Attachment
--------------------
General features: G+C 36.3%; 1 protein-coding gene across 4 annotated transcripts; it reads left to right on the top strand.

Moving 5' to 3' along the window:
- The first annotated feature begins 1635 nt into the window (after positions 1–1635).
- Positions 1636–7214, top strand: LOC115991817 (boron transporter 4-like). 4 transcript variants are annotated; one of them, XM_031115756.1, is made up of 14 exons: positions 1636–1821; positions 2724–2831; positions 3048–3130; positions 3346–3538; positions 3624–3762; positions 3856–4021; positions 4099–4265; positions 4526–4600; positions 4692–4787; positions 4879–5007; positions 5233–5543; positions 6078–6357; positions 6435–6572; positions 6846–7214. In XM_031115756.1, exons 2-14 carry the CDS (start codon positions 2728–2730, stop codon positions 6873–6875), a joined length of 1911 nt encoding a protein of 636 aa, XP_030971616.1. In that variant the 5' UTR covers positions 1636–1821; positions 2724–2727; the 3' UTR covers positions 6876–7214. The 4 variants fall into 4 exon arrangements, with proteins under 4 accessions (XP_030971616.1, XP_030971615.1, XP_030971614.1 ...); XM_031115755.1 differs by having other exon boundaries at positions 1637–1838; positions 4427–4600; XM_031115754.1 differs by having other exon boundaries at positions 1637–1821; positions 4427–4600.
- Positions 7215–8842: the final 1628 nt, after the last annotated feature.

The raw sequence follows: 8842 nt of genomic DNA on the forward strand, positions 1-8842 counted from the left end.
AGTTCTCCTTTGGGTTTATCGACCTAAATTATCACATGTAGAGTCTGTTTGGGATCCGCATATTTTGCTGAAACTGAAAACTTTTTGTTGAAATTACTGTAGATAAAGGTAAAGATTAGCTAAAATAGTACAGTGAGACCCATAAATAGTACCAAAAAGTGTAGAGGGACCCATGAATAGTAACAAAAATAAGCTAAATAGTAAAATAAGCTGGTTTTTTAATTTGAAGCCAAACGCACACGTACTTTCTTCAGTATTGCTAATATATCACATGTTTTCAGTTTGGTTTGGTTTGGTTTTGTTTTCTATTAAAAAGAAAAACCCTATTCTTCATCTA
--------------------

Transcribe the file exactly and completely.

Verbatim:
General features: G+C 36.3%; 1 protein-coding gene across 4 annotated transcripts; it reads left to right on the top strand.

Moving 5' to 3' along the window:
- The first annotated feature begins 1635 nt into the window (after positions 1–1635).
- Positions 1636–7214, top strand: LOC115991817 (boron transporter 4-like). 4 transcript variants are annotated; one of them, XM_031115756.1, is made up of 14 exons: positions 1636–1821; positions 2724–2831; positions 3048–3130; positions 3346–3538; positions 3624–3762; positions 3856–4021; positions 4099–4265; positions 4526–4600; positions 4692–4787; positions 4879–5007; positions 5233–5543; positions 6078–6357; positions 6435–6572; positions 6846–7214. In XM_031115756.1, exons 2-14 carry the CDS (start codon positions 2728–2730, stop codon positions 6873–6875), a joined length of 1911 nt encoding a protein of 636 aa, XP_030971616.1. In that variant the 5' UTR covers positions 1636–1821; positions 2724–2727; the 3' UTR covers positions 6876–7214. The 4 variants fall into 4 exon arrangements, with proteins under 4 accessions (XP_030971616.1, XP_030971615.1, XP_030971614.1 ...); XM_031115755.1 differs by having other exon boundaries at positions 1637–1838; positions 4427–4600; XM_031115754.1 differs by having other exon boundaries at positions 1637–1821; positions 4427–4600.
- Positions 7215–8842: the final 1628 nt, after the last annotated feature.

The raw sequence follows: 8842 nt of genomic DNA on the forward strand, positions 1-8842 counted from the left end.
AGTTCTCCTTTGGGTTTATCGACCTAAATTATCACATGTAGAGTCTGTTTGGGATCCGCATATTTTGCTGAAACTGAAAACTTTTTGTTGAAATTACTGTAGATAAAGGTAAAGATTAGCTAAAATAGTACAGTGAGACCCATAAATAGTACCAAAAAGTGTAGAGGGACCCATGAATAGTAACAAAAATAAGCTAAATAGTAAAATAAGCTGGTTTTTTAATTTGAAGCCAAACGCACACGTACTTTCTTCAGTATTGCTAATATATCACATGTTTTCAGTTTGGTTTGGTTTGGTTTTGTTTTCTATTAAAAAGAAAAACCCTATTCTTCATCTA